Introduce yourself. Why are they flying ? Business or pleasure ?
Ask about work – do they like it ? Where do they work ?
Ask about family … but not too personal
Ask about where they live
REMEMBER to react, and to use stress and intonation.
Oh, really // how interesting // tell me more // where is that exactly ? // Oh, right // Me too ! // I had a similar experience //
You have plans to go to a new restaurant but one of you can’t make it because something turned up. Apologise and give the reason why you must change the plan. Offer alternative suggestions.
Hello, Sharma ? I’m so sorry, I can’t make it tonight.
Sharma will ask why. Give your reason
Have to work late // family member is ill // have an exam tomorrow // missed bus // not feeling well // have to attend a family event //
In the UK we try to hide our emotions, keep a stiff upper lip, but sometimes people can get angry. Repeat the exercise, but this time, the person waiting is in a bad mood.
Now the person waiting does not accept your excuse.
This the the third time you’ve cancelled ! // I’ve already been waiting 30 minutes // You only tell me NOW ! // I don’t care, get here now or never call me again ! //
How could you apologise and offer to make it up to her ?
Today we’ll concentrate on building longer, more interesting sentences, altering sentence structure, and applying discourse markers and relative pronouns in order to be proficient in meeting the IELTS requirements.
Let’s kick off with some basic sentences, each containing one fact.
Park So-yeon is from South Korea. She performed under the name ‘Soyeon’. She was in the band T-ara from 2009 – 2017.
One possibility is to make a longer, main sentence (an independent clause) then break it up with some extra but not essential information (a dependent clause):
Park So-yeon, who performed under the stage name Soyeon, was a member of the South Korean group T-ara from 2009 until they broke up in 2017.
Here, I employed a relative pronoun (‘who’) to introduce the dependent clause, and altered the sentence slightly, adding some extra words.
Another, more advanced, option, which I recommend experimenting with as it will impress the examiner, is to start with a dependent clause. Allow me to demonstrate:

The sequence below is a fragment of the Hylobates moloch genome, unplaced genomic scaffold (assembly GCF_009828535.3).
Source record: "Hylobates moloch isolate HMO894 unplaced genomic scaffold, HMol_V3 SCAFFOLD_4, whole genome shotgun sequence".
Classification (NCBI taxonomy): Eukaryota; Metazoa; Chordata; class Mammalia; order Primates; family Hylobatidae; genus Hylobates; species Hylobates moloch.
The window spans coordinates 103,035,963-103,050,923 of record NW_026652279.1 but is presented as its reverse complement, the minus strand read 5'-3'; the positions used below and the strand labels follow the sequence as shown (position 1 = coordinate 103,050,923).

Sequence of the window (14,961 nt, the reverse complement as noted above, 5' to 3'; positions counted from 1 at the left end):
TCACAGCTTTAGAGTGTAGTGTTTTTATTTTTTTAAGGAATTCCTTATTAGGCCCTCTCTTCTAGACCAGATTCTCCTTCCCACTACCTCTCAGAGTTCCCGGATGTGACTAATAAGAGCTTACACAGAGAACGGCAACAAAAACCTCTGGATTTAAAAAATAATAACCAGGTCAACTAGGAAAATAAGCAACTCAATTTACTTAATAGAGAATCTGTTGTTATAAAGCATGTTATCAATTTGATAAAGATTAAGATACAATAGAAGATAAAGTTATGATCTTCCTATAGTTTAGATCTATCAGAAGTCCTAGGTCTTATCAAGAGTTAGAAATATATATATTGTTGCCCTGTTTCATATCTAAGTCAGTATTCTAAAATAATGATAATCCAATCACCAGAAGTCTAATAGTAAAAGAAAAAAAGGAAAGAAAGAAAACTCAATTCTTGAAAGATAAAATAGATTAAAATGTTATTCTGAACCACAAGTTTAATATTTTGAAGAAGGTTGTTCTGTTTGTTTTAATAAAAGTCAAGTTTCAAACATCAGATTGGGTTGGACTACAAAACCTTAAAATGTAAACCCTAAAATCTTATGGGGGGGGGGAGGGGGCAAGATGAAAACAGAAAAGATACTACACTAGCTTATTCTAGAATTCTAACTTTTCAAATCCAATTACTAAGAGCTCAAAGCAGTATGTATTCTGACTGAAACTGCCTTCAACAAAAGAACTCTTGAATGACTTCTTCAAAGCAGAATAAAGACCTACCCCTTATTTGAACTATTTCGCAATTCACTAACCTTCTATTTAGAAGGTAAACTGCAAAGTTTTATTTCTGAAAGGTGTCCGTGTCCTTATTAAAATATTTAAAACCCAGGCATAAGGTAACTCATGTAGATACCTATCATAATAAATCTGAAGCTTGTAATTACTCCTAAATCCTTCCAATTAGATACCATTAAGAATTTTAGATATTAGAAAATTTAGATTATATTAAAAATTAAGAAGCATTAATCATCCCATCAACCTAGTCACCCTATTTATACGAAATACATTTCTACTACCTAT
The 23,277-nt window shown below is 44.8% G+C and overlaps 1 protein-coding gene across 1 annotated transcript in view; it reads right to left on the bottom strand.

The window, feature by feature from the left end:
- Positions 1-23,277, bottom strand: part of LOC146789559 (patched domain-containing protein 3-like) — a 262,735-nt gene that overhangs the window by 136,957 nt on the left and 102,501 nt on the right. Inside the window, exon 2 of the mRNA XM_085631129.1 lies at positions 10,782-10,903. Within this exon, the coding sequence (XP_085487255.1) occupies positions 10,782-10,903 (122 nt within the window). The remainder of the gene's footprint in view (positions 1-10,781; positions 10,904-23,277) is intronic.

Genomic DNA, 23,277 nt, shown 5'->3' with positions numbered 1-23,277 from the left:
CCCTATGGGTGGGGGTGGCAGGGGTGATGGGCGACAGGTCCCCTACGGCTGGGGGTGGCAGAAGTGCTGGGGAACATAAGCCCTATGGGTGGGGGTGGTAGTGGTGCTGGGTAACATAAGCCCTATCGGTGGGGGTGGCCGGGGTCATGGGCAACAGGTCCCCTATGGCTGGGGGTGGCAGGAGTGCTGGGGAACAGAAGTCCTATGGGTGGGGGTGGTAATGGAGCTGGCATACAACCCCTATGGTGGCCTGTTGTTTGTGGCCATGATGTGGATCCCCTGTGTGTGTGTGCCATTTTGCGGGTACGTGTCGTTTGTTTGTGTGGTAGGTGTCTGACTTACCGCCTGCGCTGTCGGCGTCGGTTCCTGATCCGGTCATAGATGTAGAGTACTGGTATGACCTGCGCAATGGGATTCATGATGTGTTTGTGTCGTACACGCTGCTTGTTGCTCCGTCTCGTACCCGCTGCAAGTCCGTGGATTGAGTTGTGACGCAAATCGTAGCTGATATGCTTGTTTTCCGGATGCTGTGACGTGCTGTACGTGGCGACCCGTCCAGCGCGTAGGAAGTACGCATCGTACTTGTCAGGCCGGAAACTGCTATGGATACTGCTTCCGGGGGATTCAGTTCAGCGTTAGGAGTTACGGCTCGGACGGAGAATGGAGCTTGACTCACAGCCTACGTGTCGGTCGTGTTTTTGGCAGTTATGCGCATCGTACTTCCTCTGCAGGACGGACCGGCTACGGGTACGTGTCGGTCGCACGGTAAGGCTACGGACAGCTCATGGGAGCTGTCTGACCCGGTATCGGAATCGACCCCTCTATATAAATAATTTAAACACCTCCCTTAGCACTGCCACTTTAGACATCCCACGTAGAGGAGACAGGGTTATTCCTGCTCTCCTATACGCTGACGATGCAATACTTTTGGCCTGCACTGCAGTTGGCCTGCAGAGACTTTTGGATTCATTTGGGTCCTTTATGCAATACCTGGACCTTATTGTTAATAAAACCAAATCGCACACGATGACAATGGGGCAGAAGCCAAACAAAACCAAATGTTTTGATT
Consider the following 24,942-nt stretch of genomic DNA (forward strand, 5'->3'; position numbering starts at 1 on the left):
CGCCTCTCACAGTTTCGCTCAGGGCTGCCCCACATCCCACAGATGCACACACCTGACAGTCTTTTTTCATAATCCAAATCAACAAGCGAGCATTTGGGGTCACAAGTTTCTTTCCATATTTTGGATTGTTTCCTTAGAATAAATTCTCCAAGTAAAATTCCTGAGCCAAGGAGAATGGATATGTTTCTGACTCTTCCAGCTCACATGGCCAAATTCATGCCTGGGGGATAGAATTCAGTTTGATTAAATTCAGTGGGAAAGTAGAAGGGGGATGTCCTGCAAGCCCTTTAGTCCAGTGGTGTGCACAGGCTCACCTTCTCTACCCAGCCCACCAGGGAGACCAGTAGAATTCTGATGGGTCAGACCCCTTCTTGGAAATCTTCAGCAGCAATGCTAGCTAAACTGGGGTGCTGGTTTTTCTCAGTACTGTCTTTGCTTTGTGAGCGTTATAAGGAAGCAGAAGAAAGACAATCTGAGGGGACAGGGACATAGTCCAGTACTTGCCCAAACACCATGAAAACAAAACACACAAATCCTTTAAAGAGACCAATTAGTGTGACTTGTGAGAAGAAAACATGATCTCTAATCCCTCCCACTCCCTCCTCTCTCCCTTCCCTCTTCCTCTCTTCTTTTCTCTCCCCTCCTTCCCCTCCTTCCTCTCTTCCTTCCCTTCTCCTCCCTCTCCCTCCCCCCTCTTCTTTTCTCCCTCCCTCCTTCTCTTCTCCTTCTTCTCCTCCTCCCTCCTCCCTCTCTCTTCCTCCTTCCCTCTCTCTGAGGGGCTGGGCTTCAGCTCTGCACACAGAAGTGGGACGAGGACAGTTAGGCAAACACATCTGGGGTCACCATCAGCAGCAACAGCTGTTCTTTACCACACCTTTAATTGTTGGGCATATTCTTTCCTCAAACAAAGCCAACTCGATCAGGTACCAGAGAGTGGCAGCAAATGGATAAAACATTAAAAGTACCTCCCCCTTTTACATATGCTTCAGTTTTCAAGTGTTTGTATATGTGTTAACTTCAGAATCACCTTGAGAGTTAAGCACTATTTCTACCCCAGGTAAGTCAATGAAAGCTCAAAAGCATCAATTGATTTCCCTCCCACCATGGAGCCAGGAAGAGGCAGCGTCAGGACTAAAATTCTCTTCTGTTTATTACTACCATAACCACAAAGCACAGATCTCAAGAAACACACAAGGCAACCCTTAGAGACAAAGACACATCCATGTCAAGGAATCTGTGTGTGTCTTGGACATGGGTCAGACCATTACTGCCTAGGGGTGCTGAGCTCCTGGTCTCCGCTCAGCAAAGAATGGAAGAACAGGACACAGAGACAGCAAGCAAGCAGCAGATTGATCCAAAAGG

Performing under the name Soyeon, the South Korean singer Park So-yeon achieved fame as a member of the band T-ara, with whom she played from 2009 until 2017.
You will, no doubt, notice that the grammar may have to change, that is altering the verb form, by which I mean transforming the simple past into present continuous.
Now, you can guess what’s coming, it’s your turn to practise. I realise that not all of you are so enamoured of T-ara and South Korean women as I am, therefore, for that express purpose, I have selected three examples and you merely have to choose the person that most interests or appeals to you:
Daniel Craig is an actor. He is most famous for playing James Bond. His wife is Rachel Weisz. She is also an actor.
Thandie Newton is an English actress. She has three children. She studied at Cambridge University. She was in Mission Impossible II with Tom Cruise.
Tsai Ing-wen is president of Taiwan. The official name of the country is the Republic of China. She has been president since 20th May 2016. She was the first woman to be president of ROC Taiwan.
Next stage is to introduce some information and then offer up an alternate view, that is to say, a critical response which can be achieved by the use of appropriate discourse markers.
Let’s focus on the most recent Noble prize laureate ( Literature):
Peter Handke is an Austrian writer. His first novel was published in 1966. The English title is ‘The Hornets’. Handke was critical of the Noble Prize. In 2014, he called for the award to be abolished. Many people were critical of Hendke winning because he had supported the Serbia cause in the breakup of Yugoslavia.
There is a lot of information here, some purely factual (dates, nationality) some regarding the reaction to the award.
The Austrian writer Peter Hendke, whose first novel ‘The Hornets’ was published in 1966, was awarded the Noble laureate in 2019 despite his previous comments calling for the abolition of the award. Furthermore, there was a lot of criticism surrounded the announcement due to Hendke’s support of the Serbians during the Yugoslavian war.
Although there was a lot of negative critical reaction, Peter Hendke, an Austrian writer whose first book was published in 1966, received the Noble Prize for Literature in 2019 in spite of the fact that he had previously called for the award to be abolished. The writer, whose first book was titled ‘The Hornets’, had additionally expressed views supportive of Serbia which caused a backlash once the winner of the award was announced.
Either write about somebody famous, somebody you admire or write something about yourself, making sure to include something positive and negative.
Next time, we can work on introductions, how to respond to IELTS questions by leading into the answer as opposed to simply answering directly.